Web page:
Theodoros Negris (Greek: Θεόδωρος Νέγρης, Constantinople, 1790 – Nafplio, 22 November 1824[1]) was a Greek politician.

Biography edit

He was born in Constantinople. He was from an old noble family that descended from Genoa. He was the son of George and Maria Soutsou. His aunt was Eleni Ypsilanti. Her brothers were Demetrios Ypsilantis and Alexander Ypsilantis. Her father was Constantine Ypsilantis. His cousins Alexander Negris and Konstantinos Negris also participated in the Greek war of Independence. Both became prominent university professors.[2] The family's wealth allowed Theodoros to receive a good education. In 1818 he was initiated into Filiki Eteria (Society of Friends) and became one of its most active members. He served as secretary to the hospodar of Moldavia Scarlat Callimachi, and in early 1821 he was appointed Ottoman envoy to Paris. On his way, however, he received news on the outbreak of the Greek War of Independence, and went secretly to Greece. Following the massacre against the Greek population in Constantinople, his father was beheaded by the Ottomans.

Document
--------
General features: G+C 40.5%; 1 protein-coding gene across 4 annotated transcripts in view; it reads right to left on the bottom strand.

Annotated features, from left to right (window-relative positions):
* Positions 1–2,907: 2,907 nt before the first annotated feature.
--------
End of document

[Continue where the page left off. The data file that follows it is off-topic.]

Negris arrived on the island of Spetses in Ottoman dress, and was almost lynched by the crowd, but was saved by Neofytos Vamvas. His cousin Konstantinos Negris became his student. Theodoros joined fellow Phanariotes Alexandros Mavrokordatos and Kostakis Karatzas. On 19 November 1821, he participated in the establishment of the Areopagus of Eastern Continental Greece, becoming its first president.

He took part in the First National Assembly at Epidaurus and the Second National Assembly at Astros, after which he switched camps and allied with Theodoros Kolokotronis and Odysseas Androutsos against Mavrokordatos. As the power of the Areopagus declined in favour of the central provisional government, so Negris too began to be sidelined and lose his influence.

He died on 22 November 1824 of typhus in Nafplio.

References edit

  1. ^ Note: Greece officially adopted the Gregorian calendar on 16 February 1923 (which became 1 March). All dates prior to that, unless specifically denoted, are Old Style.
  2. ^ Staff Writers (October 15, 2022). "Negris Family Tree". Greek Family Trees. Retrieved October 15, 2022.

Bibliography edit